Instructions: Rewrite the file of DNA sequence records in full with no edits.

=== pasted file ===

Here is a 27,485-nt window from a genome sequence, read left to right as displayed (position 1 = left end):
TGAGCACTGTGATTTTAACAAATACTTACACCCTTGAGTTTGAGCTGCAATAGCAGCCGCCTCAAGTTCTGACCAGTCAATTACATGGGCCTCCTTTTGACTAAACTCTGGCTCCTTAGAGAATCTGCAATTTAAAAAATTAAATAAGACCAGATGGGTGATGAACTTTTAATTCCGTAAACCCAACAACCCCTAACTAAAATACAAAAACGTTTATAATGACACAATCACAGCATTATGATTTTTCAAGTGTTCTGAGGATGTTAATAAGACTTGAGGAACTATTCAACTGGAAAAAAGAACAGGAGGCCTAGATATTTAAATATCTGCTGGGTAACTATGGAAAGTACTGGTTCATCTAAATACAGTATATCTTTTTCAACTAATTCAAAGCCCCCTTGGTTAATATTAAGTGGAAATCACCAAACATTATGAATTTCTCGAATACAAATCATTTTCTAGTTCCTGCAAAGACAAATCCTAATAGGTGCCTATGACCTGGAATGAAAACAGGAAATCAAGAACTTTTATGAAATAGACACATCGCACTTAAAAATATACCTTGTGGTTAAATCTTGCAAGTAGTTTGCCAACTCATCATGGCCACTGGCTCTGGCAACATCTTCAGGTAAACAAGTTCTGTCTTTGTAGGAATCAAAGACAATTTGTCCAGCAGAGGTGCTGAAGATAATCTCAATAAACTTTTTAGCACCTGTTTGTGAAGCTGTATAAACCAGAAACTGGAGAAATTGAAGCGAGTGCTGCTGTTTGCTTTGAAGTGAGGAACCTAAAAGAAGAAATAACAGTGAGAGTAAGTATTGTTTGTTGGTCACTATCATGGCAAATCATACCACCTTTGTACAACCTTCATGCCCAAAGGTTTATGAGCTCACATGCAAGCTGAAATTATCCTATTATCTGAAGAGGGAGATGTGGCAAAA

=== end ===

Here is a 27,485-nt window from a genome sequence, read left to right as displayed (position 1 = left end):
TGAGCACTGTGATTTTAACAAATACTTACACCCTTGAGTTTGAGCTGCAATAGCAGCCGCCTCAAGTTCTGACCAGTCAATTACATGGGCCTCCTTTTGACTAAACTCTGGCTCCTTAGAGAATCTGCAATTTAAAAAATTAAATAAGACCAGATGGGTGATGAACTTTTAATTCCGTAAACCCAACAACCCCTAACTAAAATACAAAAACGTTTATAATGACACAATCACAGCATTATGATTTTTCAAGTGTTCTGAGGATGTTAATAAGACTTGAGGAACTATTCAACTGGAAAAAAGAACAGGAGGCCTAGATATTTAAATATCTGCTGGGTAACTATGGAAAGTACTGGTTCATCTAAATACAGTATATCTTTTTCAACTAATTCAAAGCCCCCTTGGTTAATATTAAGTGGAAATCACCAAACATTATGAATTTCTCGAATACAAATCATTTTCTAGTTCCTGCAAAGACAAATCCTAATAGGTGCCTATGACCTGGAATGAAAACAGGAAATCAAGAACTTTTATGAAATAGACACATCGCACTTAAAAATATACCTTGTGGTTAAATCTTGCAAGTAGTTTGCCAACTCATCATGGCCACTGGCTCTGGCAACATCTTCAGGTAAACAAGTTCTGTCTTTGTAGGAATCAAAGACAATTTGTCCAGCAGAGGTGCTGAAGATAATCTCAATAAACTTTTTAGCACCTGTTTGTGAAGCTGTATAAACCAGAAACTGGAGAAATTGAAGCGAGTGCTGCTGTTTGCTTTGAAGTGAGGAACCTAAAAGAAGAAATAACAGTGAGAGTAAGTATTGTTTGTTGGTCACTATCATGGCAAATCATACCACCTTTGTACAACCTTCATGCCCAAAGGTTTATGAGCTCACATGCAAGCTGAAATTATCCTATTATCTGAAGAGGGAGATGTGGCAAAA